This is not all. Even since Jesus Christ has said to us, this is the path to paradise; that is the broad way to destruction; a fatal charm still fascinates our eyes, a dreadful propensity to misery yet carries us away. Here again the nature and fitness of things require the assistance of Heaven. Grace, that revealed salvation, must dispose us to accept it, and must save us, if


may be allowed to speak so, in spite of our own unhappy disposition to vice and misery. After so many crimes, amidst so many errors, in spite of so many frailties, who, who dare lift up his head? Who can presume to trust himself? Who can imagine himself the author of his own salvation, and expect to derive it from his own merit?

Hide, hide thyself in the dust, miserable man! smite thy breast, fix thine eyes on the ashes, from which thou wast taken. Lift up thy voice in these penitential cries, If thou, Lord! shouldst mark iniquities: O Lord! who shall stand? Ps. cxxx. 3. 'O Lord! righteousness belongeth unto thee; but unto us confusion of face,' Dan. 9. 7. God forbid that I should glory save in the cross of our Lord Jesus Christ,' Gal. vi. 14. Lay thy pretensions, thy virtues, thy merits, at the foot of this cross. Divest thyself of thyself, and tear from thy heart, if possible, the last fibre of that pride, which would obstruct thy salvation, and ensure thy destruction.


But, my brethren! shall this be the whole of your religion? will you acknowledge no other engagement? Does this short system, think you, include the whole of a Christian's calling? Let us add to this, brethren, watchfulness. As no vices are so dangerous as those which present themselves to us under the ideas of exalted virtues, such as hatred under a colour of zeal, pride under an appearance of severity and fervour, so no errors slide more easily into our minds than those

which conceal themselves under the names of Christ?' Phil. i. 23. Is thy soul athirst the great truths of religion. To plead for for God? Dost thou 'pant after him, as the human innocence, to deny the satisfaction of hart panteth after the water-brooks?' Ps. Christ, to pretend to elevate our good works xlii. 1, 2. so high as to make them the price of eternal felicity, are errors so gross, and so diametrically opposite to many express declarations of Scripture, that a little love for truth, and a small study of religion, will be sufficient to preserve us from them. But under pretence of venerating the cross of Christ, and of holding fast the doctrine of human depravity, with the pious design of humbling man, un der, I know not what, veils of truth and orthodoxy, to widen the way to heaven, and to lull whole communities of Christians into security; these are the errors, that softly and imperceptibly glide into our souls, as, alas! were not the nature of the subject sufficient to persuade you, experience, the experience of most of you would easily convince you.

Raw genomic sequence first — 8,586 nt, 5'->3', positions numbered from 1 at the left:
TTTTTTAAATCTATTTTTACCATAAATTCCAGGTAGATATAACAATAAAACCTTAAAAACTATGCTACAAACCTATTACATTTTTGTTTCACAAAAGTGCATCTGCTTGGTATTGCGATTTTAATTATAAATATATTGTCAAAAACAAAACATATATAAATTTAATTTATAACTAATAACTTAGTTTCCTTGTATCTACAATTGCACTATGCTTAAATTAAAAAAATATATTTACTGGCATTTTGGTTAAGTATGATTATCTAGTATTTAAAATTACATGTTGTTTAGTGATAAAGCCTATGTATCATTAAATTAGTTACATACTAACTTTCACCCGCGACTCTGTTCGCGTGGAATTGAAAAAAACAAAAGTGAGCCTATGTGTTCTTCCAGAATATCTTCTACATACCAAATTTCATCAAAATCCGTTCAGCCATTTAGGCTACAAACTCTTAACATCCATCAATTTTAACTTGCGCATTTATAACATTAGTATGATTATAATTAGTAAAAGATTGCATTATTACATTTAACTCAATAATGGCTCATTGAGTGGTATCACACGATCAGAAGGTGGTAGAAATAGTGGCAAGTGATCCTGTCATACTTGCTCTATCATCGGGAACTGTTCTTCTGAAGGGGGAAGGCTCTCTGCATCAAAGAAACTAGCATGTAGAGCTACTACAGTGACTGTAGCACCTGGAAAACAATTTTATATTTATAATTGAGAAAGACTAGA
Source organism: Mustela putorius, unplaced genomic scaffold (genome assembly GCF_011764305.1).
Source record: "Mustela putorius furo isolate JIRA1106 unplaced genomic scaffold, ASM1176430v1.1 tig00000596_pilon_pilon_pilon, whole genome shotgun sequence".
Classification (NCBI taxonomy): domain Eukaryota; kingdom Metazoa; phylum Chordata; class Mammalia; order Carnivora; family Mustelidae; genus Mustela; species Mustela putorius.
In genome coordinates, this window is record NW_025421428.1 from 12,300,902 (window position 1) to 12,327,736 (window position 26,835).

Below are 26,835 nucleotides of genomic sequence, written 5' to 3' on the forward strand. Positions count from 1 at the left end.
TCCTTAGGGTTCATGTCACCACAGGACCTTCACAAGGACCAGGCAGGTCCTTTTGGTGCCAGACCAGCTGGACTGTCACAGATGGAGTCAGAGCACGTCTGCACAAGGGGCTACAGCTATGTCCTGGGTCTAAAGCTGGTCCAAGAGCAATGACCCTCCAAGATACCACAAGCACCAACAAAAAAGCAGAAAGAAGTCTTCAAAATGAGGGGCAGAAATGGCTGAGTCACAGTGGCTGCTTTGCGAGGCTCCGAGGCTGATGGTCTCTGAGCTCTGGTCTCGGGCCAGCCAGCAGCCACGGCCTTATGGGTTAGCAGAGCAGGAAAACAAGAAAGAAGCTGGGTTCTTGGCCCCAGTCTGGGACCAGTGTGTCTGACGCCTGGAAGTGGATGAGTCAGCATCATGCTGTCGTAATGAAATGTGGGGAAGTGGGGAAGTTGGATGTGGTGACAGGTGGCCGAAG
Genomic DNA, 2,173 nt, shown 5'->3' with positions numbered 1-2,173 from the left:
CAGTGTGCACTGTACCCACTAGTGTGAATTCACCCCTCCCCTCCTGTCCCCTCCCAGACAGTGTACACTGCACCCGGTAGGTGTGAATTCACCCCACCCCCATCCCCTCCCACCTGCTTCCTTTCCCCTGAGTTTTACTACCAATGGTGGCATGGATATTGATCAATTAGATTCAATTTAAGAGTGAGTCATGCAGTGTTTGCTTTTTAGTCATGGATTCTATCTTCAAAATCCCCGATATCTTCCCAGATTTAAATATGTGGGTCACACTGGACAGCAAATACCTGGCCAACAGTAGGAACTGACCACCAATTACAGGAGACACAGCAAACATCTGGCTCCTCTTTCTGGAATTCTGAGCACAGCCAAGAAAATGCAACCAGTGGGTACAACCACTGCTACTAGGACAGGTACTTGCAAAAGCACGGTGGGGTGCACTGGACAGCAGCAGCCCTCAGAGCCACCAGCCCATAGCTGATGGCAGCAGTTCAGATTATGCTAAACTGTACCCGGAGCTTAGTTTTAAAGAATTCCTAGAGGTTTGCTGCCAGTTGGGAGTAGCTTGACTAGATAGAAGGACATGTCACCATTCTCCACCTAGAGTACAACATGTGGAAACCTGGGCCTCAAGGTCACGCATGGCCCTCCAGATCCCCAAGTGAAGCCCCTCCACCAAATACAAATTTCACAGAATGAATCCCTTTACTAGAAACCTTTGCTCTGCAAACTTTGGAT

But you have heard the maxim of St. James, faith without works is dead,' chap. ii. 21. This maxim is a touchstone by which you ought to try yourselves.

One of you believes there is a God: 'faith without works is dead.' Art thou penetrated with veneration for his perfections, admiration of his works, deference to his laws, fear of his judgments, gratitude for his boun ties, and zeal for his glory?

Another believes, Christ died for his sins: 'faith without works is dead. Dost thou abhor thy sins for shedding his blood, for preparing his cross, for wounding his person, for piercing his side, for stirring up a war between him and divine justice, for making him cry in the bitterness of his soul, Now is my soul troubled,' John xii. 27. My soul is exceeding sorrowful, even unto death,' Matt. xxvi. 38. My God! my God! why hast thou forsaken me?'



Thou believest there is a future state: 'faith without works is dead.' Dost thou place thy heart where thy treasure is? Dost thou anticipate by faith and hope the blessed period of thine admission to future felicity? Dost thou desire to depart and to be with